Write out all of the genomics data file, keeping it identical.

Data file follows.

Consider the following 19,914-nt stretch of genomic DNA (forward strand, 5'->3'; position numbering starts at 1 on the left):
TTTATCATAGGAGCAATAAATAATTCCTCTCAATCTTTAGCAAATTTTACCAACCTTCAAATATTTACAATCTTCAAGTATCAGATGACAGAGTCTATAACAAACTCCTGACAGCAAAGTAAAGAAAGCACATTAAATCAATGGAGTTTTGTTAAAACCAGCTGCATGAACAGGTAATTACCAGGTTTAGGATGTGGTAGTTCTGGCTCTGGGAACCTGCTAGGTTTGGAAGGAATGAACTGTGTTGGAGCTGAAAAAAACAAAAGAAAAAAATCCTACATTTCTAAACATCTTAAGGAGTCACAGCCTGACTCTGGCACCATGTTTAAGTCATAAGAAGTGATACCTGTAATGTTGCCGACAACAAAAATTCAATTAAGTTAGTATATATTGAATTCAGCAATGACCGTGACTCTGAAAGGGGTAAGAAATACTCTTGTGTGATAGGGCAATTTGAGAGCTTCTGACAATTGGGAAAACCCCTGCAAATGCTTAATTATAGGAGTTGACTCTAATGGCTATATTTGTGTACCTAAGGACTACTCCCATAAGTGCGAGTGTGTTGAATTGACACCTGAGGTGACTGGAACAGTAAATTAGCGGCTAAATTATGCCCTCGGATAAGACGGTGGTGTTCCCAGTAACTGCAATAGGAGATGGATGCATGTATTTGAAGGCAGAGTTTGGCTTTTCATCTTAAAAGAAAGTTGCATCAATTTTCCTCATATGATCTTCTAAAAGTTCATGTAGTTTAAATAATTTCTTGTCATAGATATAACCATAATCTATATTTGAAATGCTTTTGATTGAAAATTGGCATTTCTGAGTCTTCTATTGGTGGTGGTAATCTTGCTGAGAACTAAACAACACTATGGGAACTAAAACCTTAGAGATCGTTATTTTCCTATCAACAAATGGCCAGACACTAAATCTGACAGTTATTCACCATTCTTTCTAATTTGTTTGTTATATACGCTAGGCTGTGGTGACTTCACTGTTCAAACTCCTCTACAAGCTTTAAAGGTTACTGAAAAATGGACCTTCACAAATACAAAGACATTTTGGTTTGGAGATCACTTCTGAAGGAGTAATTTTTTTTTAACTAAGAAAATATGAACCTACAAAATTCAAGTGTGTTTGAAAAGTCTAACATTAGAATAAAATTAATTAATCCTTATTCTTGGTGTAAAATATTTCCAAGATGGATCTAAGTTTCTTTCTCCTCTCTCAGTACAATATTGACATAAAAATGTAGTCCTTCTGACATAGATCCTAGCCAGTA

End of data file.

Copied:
Consider the following 19,914-nt stretch of genomic DNA (forward strand, 5'->3'; position numbering starts at 1 on the left):
TTTATCATAGGAGCAATAAATAATTCCTCTCAATCTTTAGCAAATTTTACCAACCTTCAAATATTTACAATCTTCAAGTATCAGATGACAGAGTCTATAACAAACTCCTGACAGCAAAGTAAAGAAAGCACATTAAATCAATGGAGTTTTGTTAAAACCAGCTGCATGAACAGGTAATTACCAGGTTTAGGATGTGGTAGTTCTGGCTCTGGGAACCTGCTAGGTTTGGAAGGAATGAACTGTGTTGGAGCTGAAAAAAACAAAAGAAAAAAATCCTACATTTCTAAACATCTTAAGGAGTCACAGCCTGACTCTGGCACCATGTTTAAGTCATAAGAAGTGATACCTGTAATGTTGCCGACAACAAAAATTCAATTAAGTTAGTATATATTGAATTCAGCAATGACCGTGACTCTGAAAGGGGTAAGAAATACTCTTGTGTGATAGGGCAATTTGAGAGCTTCTGACAATTGGGAAAACCCCTGCAAATGCTTAATTATAGGAGTTGACTCTAATGGCTATATTTGTGTACCTAAGGACTACTCCCATAAGTGCGAGTGTGTTGAATTGACACCTGAGGTGACTGGAACAGTAAATTAGCGGCTAAATTATGCCCTCGGATAAGACGGTGGTGTTCCCAGTAACTGCAATAGGAGATGGATGCATGTATTTGAAGGCAGAGTTTGGCTTTTCATCTTAAAAGAAAGTTGCATCAATTTTCCTCATATGATCTTCTAAAAGTTCATGTAGTTTAAATAATTTCTTGTCATAGATATAACCATAATCTATATTTGAAATGCTTTTGATTGAAAATTGGCATTTCTGAGTCTTCTATTGGTGGTGGTAATCTTGCTGAGAACTAAACAACACTATGGGAACTAAAACCTTAGAGATCGTTATTTTCCTATCAACAAATGGCCAGACACTAAATCTGACAGTTATTCACCATTCTTTCTAATTTGTTTGTTATATACGCTAGGCTGTGGTGACTTCACTGTTCAAACTCCTCTACAAGCTTTAAAGGTTACTGAAAAATGGACCTTCACAAATACAAAGACATTTTGGTTTGGAGATCACTTCTGAAGGAGTAATTTTTTTTTAACTAAGAAAATATGAACCTACAAAATTCAAGTGTGTTTGAAAAGTCTAACATTAGAATAAAATTAATTAATCCTTATTCTTGGTGTAAAATATTTCCAAGATGGATCTAAGTTTCTTTCTCCTCTCTCAGTACAATATTGACATAAAAATGTAGTCCTTCTGACATAGATCCTAGCCAGTA